• [0419]
    One of ordinary skill in the art will further appreciate that expression of stabilized antisense RNA from genomic fragments in a host other than E. coli can be induced from vectors that have been modified to produce stem-loop-stabilized antisense transcripts and which are capable of replicating in that host.
  • Example 7 Nucleotide Sequence Determination of Transcribed Nucleic Acid Fragments Which Inhibit Bacterial Proliferation
  • [0420]
    Using the methods described above, 8500 clones were identified in which proliferation was inhibited when transcription was induced but not under non-inducing conditioning were identified. The genomic inserts were sequenced as follows.
  • [0421]
    The polynucleotide inserts of expression vectors which, upon induction, negatively impacted E. coli growth or proliferation were subjected to nucleic acid sequence determination. The nucleotide sequences for the exogenous identified sequences were determined using plasmid DNA isolated using QIAPREP (Qiagen, Valencia, Calif.) and methods supplied by the manufacturer. The primers used for sequencing the inserts were:
  • [0422]
    5′-GTGAGCGGATAACAATGATAC-3′ (SEQ ID NO: 6) and
  • [0423]
    5′-AGGTGCCTCACTGATTAAGC-3′ (SEQ ID NO: 7)
  • [0424]
    PCR was carried out in a PE GenAmp with the following cycle times:
  • [0425]
    Step 1. 95° C. 15 min
  • [0426]
    Step 2. 94° C. 45 sec
  • [0427]
    Step 3. 54° C. 45 sec
  • [0428]
    Step 4. 72° C. 1 minute
  • [0429]
    Step 5. Return to step 2, 29 times
  • [0430]
    Step 6. 72° C. 10 minutes
  • [0431]
    Step 7. 4° C. hold
  • [0432]
    The PCR products were cleaned using Qiagen Qiaquick PCR plates according to the manufacturer's instructions. These amplified genomic DNA inserts were then subjected to automated sequencing.
  • Example 8 Comparison of the Isolated Nucleic Acid Sequences to Known Sequences
  • [0433]
    In general, antisense molecules and their complementary genes are identified as follows. First, all possible full length open reading frames (ORFs) are extracted from available genomic databases. Such databases include the GenBank nonredundant (nr) database, the unfinished genome database available from TIGR and the PathoSeq database developed by Incyte Genomics. The latter database comprises over 40 annotated bacterial genomes including complete ORF analysis. If databases are incomplete with regard to the bacterial genome of interest, it is not necessary to extract all ORFs in the genome but only to extract the ORFs within the portions of the available genomic sequences which are complementary to the clones of interest. Computer algorithms for identifying ORFs, such as GeneMark, are available and well known to those in the art. Comparison of the clone DNA to the complementary ORF(s) allows determination of whether the clone is a sense or antisense clone. Furthermore, each ORF extracted from the database can be compared to sequences in well annotated databases including the GenBank (nr) protein database, SWISSPROT and the like. A description of the gene or of a closely related gene in a closely related microorganism is often available in these databases. Similar methods are used to identify antisense clones corresponding to genes encoding non-translated RNAs.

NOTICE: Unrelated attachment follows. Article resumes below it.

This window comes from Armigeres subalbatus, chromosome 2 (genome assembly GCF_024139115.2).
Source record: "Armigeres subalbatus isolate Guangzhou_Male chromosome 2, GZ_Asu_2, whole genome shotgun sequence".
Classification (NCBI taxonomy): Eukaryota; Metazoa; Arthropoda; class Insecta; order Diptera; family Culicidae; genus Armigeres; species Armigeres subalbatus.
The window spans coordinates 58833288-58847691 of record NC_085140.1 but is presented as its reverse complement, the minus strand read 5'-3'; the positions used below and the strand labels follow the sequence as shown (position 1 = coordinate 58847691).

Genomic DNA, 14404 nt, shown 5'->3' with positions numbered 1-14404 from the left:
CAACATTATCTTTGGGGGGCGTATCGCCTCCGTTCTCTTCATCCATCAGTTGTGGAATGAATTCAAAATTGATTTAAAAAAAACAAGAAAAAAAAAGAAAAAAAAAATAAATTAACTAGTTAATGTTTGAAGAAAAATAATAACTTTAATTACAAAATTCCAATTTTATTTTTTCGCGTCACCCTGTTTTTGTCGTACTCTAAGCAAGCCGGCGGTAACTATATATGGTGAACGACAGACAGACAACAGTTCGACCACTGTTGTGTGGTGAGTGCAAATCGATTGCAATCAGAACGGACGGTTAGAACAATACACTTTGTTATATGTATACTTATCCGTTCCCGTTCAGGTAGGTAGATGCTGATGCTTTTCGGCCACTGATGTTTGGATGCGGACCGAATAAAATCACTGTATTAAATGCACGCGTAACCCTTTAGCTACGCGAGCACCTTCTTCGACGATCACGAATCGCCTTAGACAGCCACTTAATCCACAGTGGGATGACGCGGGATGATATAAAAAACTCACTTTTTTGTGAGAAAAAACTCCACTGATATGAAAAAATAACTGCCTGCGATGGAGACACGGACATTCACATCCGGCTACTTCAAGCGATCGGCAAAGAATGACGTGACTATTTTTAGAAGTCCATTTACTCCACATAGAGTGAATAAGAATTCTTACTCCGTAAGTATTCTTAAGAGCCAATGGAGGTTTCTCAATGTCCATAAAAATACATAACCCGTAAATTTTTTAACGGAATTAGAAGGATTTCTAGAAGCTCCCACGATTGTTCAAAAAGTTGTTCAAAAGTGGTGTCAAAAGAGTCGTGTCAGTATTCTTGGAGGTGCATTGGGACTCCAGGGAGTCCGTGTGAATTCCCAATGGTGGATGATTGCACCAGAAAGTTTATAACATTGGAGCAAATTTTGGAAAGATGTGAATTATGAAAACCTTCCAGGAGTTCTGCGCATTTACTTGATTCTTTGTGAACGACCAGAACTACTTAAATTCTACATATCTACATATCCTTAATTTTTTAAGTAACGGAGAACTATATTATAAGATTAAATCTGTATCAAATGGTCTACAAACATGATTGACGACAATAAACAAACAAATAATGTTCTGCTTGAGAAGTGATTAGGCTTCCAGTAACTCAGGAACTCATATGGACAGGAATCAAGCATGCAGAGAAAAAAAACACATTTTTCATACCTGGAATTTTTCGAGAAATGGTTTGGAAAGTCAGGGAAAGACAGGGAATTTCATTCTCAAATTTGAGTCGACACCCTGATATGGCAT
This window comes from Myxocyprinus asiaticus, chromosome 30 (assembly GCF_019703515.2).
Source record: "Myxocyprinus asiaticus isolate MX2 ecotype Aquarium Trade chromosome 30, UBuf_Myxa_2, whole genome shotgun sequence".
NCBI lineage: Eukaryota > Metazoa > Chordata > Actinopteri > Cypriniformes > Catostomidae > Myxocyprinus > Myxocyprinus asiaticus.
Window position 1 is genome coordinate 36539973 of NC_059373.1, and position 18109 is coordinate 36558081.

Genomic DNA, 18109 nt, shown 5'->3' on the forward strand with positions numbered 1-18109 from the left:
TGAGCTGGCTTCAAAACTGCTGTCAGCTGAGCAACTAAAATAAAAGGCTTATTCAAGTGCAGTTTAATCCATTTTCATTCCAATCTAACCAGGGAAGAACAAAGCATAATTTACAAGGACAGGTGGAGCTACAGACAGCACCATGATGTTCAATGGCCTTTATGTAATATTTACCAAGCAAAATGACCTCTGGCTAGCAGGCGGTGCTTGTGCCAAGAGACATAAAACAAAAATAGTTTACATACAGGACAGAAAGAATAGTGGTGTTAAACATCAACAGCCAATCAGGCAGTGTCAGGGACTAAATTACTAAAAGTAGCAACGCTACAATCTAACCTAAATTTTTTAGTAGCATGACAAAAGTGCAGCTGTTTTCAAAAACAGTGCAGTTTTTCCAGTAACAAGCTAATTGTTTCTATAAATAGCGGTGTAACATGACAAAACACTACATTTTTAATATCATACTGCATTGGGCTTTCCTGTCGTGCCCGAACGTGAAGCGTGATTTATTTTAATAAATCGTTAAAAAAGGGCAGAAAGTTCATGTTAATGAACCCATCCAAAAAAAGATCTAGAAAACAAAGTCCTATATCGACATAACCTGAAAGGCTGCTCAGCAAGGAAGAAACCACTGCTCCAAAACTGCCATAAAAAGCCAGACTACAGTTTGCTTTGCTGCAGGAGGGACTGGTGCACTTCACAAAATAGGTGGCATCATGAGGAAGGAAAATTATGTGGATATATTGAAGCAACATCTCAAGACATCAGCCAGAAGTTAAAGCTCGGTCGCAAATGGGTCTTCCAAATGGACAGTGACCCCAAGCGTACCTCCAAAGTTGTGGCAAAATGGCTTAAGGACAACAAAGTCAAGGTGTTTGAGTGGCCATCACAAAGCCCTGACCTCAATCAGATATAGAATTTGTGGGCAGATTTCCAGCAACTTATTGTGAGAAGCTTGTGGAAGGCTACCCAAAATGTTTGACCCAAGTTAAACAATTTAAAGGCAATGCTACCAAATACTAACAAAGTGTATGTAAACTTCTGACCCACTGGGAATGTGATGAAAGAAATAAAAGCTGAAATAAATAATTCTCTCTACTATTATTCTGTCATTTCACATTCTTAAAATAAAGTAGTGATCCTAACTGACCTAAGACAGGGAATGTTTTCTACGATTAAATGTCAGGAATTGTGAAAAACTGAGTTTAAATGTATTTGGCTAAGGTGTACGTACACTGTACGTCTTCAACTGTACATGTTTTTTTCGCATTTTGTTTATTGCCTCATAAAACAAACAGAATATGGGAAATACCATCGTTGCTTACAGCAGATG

• [0434]
    The NCBI BLASTN 2.0.9 computer algorithm can be used to compare the nucleic acid sequences of the genomic fragments isolated from the appropriate expression vector with the extracted database sequences. The default parameters are used except that filtering is turned off. The default parameters for the BLASTN and BLASTX analyses are:
  • [0435]
    Expectation value (e)=10
  • [0436]
    Alignment view options: pairwise
  • [0437]
    Filter query sequence (DUST with BLASTN, SEG with others)=T
  • [0438]
    Cost to open a gap (zero invokes behavior)=0
  • [0439]
    Cost to extend a gap (zero invokes behavior)=0
  • [0440]
    X dropoff value for gapped alignment (in bits) (zero invokes behavior)=0
  • [0441]
    Show GI's in deflines=F
  • [0442]
    Penalty for a nucleotide mismatch (BLASTN only)=!3
  • [0443]
    Reward for a nucleotide match (BLASTN only)=1
  • [0444]
    Number of one-line descriptions (V)=500
  • [0445]
    Number of alignments to show (B)=250
  • [0446]
    Threshold for extending hits=default
  • [0447]
    Perform gapped alignment (not available with BLASTX)=T
  • [0448]
    Query Genetic code to use=1
  • [0449]
    DB Genetic code (for TBLAST[nx] only=1
  • [0450]
    Number of processors to use=1
  • [0451]
    SeqAlign file
  • [0452]
    Believe the query defline=F
  • [0453]
    Matrix=BLOSUM62
  • [0454]
    Word Size=default
  • [0455]
    Effective length of the database (use zero for the real size)=0
  • [0456]
    Number of best hits from a region to keep=100
  • [0457]
    Length of region used to judge hits=20